Script File


(PILOT EPISODE) Circa 2010 in Austin, Texas -- A dense, yet well-meaning, young, independently-operated cult movie rental store owner (Sly Donovan) navigates through the complexities and questionable ethics of his personal and professional lives, while struggling not to succumb to his rambunctious, undisciplined store staff.

  • Jesse Dorian
    'SVEN,' 'Morituriosis,' 'The Four Of Us Are Dying,' 'As Scared As You,' ' Donavan Emery, The Android & Himself,' 'She's Never Coming Back'
  • Project Type:
    Television Script
  • Genres:
    Comedy, Drama
  • Number of Pages:
  • Country of Origin:
    United States
  • Language:
  • First-time Screenwriter:
  • Student Project:
  • Austin Under The Stars Film Festival
    Austin, TX 🇺🇸
    September 7, 2023
    🌟 Official Selection - Best TV Pilot (Long Form)
Writer Biography - Jesse Dorian

Clinically depressed (yet, properly medicated) ADD/bipolar screenwriter/actor/editor/film director/songwriter/composer/musician, community college dropout, with dumb little gothpop music project on the side; also (as of 2022) newly a small e-commerce business owner, and apparel designer (LostScorpion/LostScorpion Apparel).

Endgame is to station in Los Angeles and focus on acting and music. Would also excel as a writer/actor, and would ideally fit in writing/producing/directing independent projects for distributors A24, NEON... with long-time mainstream prospects including creation of/writing/producing/directing franchise and world-building feature film projects for Universal Studios.

Has 2 rescue cats named Fred and Caramels.

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Writer Statement

I started, and finished the first draft of ‘Sly’ way back in 2010, when I was living in Austin, Texas.

During the 8 years that I lived in Austin, I had developed a genuine appreciation for both -- the exciting rise of indie filmmaking, and the diverse local music scene that had -- and still have — strongly contributed to the city’s distinct identity.

Although my views of Austin are much different now than they were back then, ’Sly,’ in 2010, had sort-of served as a love letter to ATX; an excuse for me to show off what I loved about the city at the time. Much like Paul Thomas Anderson’s depiction of Los Angeles, Woody Allen’s depiction of NYC, and yes, even Richard Linklater’s depiction of Austin, TX — but of course, with my own spin.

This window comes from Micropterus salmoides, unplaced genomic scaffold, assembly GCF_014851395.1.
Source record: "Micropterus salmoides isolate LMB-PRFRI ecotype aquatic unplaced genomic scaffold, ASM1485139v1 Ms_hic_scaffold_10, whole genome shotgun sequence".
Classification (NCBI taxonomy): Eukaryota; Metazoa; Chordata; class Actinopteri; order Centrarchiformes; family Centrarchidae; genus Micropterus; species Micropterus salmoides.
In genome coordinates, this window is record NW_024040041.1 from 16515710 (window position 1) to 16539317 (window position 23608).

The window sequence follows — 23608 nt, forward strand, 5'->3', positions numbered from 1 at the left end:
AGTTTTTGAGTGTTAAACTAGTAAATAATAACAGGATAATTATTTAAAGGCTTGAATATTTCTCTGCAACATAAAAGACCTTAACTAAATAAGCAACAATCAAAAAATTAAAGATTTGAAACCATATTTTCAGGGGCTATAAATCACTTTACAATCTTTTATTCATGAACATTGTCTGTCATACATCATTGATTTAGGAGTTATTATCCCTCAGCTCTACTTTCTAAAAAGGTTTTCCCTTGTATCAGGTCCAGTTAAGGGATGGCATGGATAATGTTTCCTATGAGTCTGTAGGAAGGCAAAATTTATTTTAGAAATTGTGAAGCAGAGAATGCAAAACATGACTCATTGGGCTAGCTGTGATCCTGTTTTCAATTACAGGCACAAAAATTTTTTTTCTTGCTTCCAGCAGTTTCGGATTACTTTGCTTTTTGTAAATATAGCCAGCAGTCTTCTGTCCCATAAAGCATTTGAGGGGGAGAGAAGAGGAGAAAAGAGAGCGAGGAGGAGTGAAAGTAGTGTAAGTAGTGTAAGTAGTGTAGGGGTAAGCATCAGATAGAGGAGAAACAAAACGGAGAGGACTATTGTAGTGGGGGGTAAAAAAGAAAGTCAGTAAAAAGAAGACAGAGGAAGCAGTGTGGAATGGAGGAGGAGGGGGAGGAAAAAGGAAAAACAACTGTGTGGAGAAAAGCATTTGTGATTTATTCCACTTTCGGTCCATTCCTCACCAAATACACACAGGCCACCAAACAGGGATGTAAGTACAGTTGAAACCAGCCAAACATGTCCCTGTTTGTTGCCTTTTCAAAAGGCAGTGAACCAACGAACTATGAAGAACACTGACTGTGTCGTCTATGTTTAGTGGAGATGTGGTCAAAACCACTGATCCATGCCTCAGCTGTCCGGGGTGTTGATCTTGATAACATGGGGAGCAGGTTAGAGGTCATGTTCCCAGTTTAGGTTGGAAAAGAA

I should probably also mention that ‘Sly’ was originally written to be a feature film. But the problem was — it was far too long to be a feature film; a comedy that was 218 pages. To put it mildly, it would’ve been a tough sell, independently financing production on a 3 1/2 hour - 4 hour theatrical feature film/comedy. And the story I was trying to tell, didn’t warrant a 2nd draft in which I would basically cut the length in half. And so, the draft laid dormant and untouched for a little over a decade.

Deciding to give ‘Sly’ another look in 2023, it immediately made sense what could, and should be done with it. Although it wouldn’t work as a theatrical feature film, it would obviously work now as a TV series. And not just as a pilot episode, but as an entire first season, ideal for a premium format such as Apple TV+, Hulu, Netflix, Prime, or HBO.

‘Sly’ is, and always has been, a comedy with dramatic elements; and an ensemble with diverse, and infectious characters. The possibilities of what can be done with most of these characters almost seem infinite. Unfortunately, what I believe are the true scene-stealing characters of the series — said characters do not show up until Episode 2 of ‘Sly.’ So, for the pilot, the establishing of the main character, his privately-owned cult video store, and his immediate circle of peers — are the primary focus.

Lastly, while assuming at first, that everything about ‘Sly’ would have to be updated for 2023, I was not enthusiastic about redrafting this story. That was until I realized that — the setting itself, DID NOT have to be updated. The story could serve as a time capsule, of what it was like to live in Austin, in the year 2010.

Tapping into a new era of nostalgia, America was different. Barack Obama was president. Most people didn’t have a smart phone. Compared to now, life was almost simple back then. Only in such a time, could adults in their 20s, 30s, and 40s passionately argue about movies, and behave like children while doing so — and back then, the call for mainstream social justice really didn’t need the support of adults like them; or, at least not like it would need them now.

It was a time when the political climate wasn’t so openly aggressive, nor was it as polarizing; and people’s political affiliation almost didn’t matter. In Sly’s world, the movies were the politics, and these characters’ lack of self-awareness in their own self-seriousness, is where I think many of the jokes shine the brightest… or, at least as long as you remember — what world they lived in.

Copyright Registration Number:
PAu 4-188-455